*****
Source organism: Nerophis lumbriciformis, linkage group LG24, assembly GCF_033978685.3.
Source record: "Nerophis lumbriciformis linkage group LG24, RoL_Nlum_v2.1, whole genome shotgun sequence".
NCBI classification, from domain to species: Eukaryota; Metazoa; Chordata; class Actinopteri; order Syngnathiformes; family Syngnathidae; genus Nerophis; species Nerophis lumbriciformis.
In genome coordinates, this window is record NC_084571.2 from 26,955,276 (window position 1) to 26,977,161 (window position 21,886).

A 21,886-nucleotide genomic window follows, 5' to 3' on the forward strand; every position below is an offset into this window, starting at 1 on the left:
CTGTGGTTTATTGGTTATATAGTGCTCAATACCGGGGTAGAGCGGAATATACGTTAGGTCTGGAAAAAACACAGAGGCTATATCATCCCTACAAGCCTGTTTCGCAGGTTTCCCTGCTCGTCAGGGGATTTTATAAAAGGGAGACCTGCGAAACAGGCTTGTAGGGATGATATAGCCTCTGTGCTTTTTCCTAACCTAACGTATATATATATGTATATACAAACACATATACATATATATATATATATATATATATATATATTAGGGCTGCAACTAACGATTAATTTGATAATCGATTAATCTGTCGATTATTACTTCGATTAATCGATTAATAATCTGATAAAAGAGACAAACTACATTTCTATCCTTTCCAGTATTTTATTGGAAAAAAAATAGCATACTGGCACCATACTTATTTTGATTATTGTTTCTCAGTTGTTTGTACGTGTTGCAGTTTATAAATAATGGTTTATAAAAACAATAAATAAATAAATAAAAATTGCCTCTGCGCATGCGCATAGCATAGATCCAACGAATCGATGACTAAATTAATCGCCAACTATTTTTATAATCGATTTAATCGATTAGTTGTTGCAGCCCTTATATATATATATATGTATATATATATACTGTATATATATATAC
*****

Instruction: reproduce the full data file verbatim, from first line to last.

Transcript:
Source organism: Nerophis lumbriciformis, linkage group LG24, assembly GCF_033978685.3.
Source record: "Nerophis lumbriciformis linkage group LG24, RoL_Nlum_v2.1, whole genome shotgun sequence".
NCBI classification, from domain to species: Eukaryota; Metazoa; Chordata; class Actinopteri; order Syngnathiformes; family Syngnathidae; genus Nerophis; species Nerophis lumbriciformis.
In genome coordinates, this window is record NC_084571.2 from 26,955,276 (window position 1) to 26,977,161 (window position 21,886).

A 21,886-nucleotide genomic window follows, 5' to 3' on the forward strand; every position below is an offset into this window, starting at 1 on the left:
CTGTGGTTTATTGGTTATATAGTGCTCAATACCGGGGTAGAGCGGAATATACGTTAGGTCTGGAAAAAACACAGAGGCTATATCATCCCTACAAGCCTGTTTCGCAGGTTTCCCTGCTCGTCAGGGGATTTTATAAAAGGGAGACCTGCGAAACAGGCTTGTAGGGATGATATAGCCTCTGTGCTTTTTCCTAACCTAACGTATATATATATGTATATACAAACACATATACATATATATATATATATATATATATATATATTAGGGCTGCAACTAACGATTAATTTGATAATCGATTAATCTGTCGATTATTACTTCGATTAATCGATTAATAATCTGATAAAAGAGACAAACTACATTTCTATCCTTTCCAGTATTTTATTGGAAAAAAAATAGCATACTGGCACCATACTTATTTTGATTATTGTTTCTCAGTTGTTTGTACGTGTTGCAGTTTATAAATAATGGTTTATAAAAACAATAAATAAATAAATAAAAATTGCCTCTGCGCATGCGCATAGCATAGATCCAACGAATCGATGACTAAATTAATCGCCAACTATTTTTATAATCGATTTAATCGATTAGTTGTTGCAGCCCTTATATATATATATATGTATATATATATACTGTATATATATATAC